The World of Kanako (2014)

Directed by
An astonishing glimpse into a disturbing world
Reviewed by Simon on 2021-06-12

Koji Yakusho plays a former detective turned alcoholic who receives a call from his estranged wife accusing him of kidnapping their daughter, Kanako, since she hasn't seen her for several days. He did not, so he decides to investigate her disappearance. Kanako is a beautiful and charming girl and a model student, but as her father starts to learn about the daughter he never really knew he discovers that her life wasn't exactly a fairy tale.

I've been meaning to watch THE WORLD OF KANAKO for years but was never quite in the mood for it - or so I thought, as it turns out the film is not really what I was expecting it to be at all. For a start, despite her prominent appearance on the cover Kanako isn't the main focus of the film - in fact we hardly see her for most of it, since she has disappeared. The film follows Koji Yakusho closely instead, in a fascinating performance as the nasty, thuggish and bitter ex-cop and errant father. His investigation takes him on a tour of Japan's seedy underbelly, a world of drugs, prostitution and violence - he fits in perfectly.

The film has an extremely interesting visual style, featuring lots of close ups with handheld cameras and disorienting edits. Kanako herself is only ever glimpsed at the start of the film, largely unseen and unknown (but undeniably beguiling). The film jumps around in time frequently, sometimes noted with a title card but more often not. Sudden bursts of radical stylisation, jarring tonal shifts and surprising musical choices all serve to keep the viewer disorientated and unnerved, and perhaps therefore more receptive to the dark journey Nakashima wants to take us on. The fractured and fragmented delivery encourages us to share in the characters' mental states.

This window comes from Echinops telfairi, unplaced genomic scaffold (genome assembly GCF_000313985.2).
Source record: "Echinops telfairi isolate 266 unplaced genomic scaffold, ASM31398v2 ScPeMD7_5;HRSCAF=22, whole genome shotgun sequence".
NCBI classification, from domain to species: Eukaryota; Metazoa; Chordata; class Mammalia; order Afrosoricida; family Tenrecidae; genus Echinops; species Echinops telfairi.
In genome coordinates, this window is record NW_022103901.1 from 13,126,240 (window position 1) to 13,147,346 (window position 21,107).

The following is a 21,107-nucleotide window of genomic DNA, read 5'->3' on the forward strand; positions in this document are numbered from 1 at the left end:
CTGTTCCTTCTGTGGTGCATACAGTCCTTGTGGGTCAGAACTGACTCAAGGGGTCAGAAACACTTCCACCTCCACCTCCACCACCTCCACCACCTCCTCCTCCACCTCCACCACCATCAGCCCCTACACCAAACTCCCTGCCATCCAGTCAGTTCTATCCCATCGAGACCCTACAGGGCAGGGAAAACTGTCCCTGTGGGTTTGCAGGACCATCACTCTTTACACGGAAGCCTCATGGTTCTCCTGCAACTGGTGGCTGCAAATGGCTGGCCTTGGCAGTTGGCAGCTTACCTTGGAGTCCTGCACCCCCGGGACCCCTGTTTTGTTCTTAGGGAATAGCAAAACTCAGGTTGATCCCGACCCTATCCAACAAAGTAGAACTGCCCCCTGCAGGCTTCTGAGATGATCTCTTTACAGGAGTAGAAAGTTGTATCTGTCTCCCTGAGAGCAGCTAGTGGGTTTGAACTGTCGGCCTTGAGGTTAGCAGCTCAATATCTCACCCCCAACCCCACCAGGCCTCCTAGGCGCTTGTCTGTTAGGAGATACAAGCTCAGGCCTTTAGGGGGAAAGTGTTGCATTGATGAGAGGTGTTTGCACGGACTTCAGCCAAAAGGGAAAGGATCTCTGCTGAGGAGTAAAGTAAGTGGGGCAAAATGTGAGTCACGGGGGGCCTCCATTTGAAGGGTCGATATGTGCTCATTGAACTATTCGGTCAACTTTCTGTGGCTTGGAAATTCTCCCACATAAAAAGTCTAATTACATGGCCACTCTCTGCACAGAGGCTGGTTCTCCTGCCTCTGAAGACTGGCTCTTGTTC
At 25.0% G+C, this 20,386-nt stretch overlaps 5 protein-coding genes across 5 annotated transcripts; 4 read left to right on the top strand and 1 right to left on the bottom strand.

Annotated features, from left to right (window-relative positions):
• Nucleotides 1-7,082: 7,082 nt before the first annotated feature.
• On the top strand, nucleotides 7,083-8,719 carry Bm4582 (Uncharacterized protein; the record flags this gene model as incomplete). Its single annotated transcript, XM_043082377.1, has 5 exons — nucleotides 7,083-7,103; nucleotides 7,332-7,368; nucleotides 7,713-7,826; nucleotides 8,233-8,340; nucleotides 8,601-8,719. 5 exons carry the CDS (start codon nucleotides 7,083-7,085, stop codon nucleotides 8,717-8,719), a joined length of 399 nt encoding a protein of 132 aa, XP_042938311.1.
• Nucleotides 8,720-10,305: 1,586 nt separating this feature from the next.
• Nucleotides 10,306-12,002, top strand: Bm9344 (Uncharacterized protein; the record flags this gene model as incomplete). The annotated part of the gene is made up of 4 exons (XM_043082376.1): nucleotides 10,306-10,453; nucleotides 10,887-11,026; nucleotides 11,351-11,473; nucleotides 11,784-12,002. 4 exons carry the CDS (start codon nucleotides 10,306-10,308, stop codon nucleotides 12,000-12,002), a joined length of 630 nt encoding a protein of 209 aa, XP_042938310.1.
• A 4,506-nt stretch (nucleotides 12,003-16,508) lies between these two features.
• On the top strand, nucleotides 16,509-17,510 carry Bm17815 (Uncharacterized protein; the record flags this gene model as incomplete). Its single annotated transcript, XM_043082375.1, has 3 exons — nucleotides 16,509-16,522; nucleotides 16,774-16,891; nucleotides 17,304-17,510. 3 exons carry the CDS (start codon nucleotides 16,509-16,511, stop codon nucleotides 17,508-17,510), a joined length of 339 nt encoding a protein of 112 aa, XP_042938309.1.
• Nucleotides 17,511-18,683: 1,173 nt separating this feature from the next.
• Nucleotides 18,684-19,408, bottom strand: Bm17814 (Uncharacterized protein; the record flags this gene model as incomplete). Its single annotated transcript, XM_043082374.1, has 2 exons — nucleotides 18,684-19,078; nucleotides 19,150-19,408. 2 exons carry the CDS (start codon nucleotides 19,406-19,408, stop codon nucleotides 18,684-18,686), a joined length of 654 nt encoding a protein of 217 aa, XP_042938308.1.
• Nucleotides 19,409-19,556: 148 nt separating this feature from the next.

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The soundtrack is particularly interesting, often quite intrusive and seemingly inappropriate for the tone of the scene, but somehow always effective. It's a bold and risky move but Nakashima certainly seems to know what he's doing, as the chosen music always enhances the scene.

THE WORLD OF KANAKO is a much darker film than the angelic looking girl on the poster would lead you to suspect (even factoring in the splash of blood behind her). The disturbing places it goes to are perhaps not so surprising if you've seen Nakashima's previous film Confessions, though whilst that film talked about some dark subjects it was restrained in what it actually showed - THE WORLD OF KANAKO holds nothing back.

In case I've given the impression that the film's poster is a complete lie and Nana Komatsu is hardly in the film, that's not the case throughout. She's only seen in people's memories and recollections but as her father begins to understand her we see her more clearly, enough for her to leave an indelible impression. It's easy to see why she was such a powerful influence in people's lives. and it's easy to see why Nana Komatsu won awards for her debut film.

THE WORLD OF KANAKO is a truly astonishing piece of work that surprised me in many ways. Its closest relative is probably Park Chan-Wook's OLDBOY, but even that seems kind of quaint in comparison... if Takashi Miike had done an OLDBOY remake in his prime it might have turned out something like this... but it probably wouldn't have been this tight.

In some ways I'm kicking myself for not watching it sooner, but simultaneous glad that I was able to watch it for the first time today. I won't sleep so long on catching up with the rest of Nakashima's work though.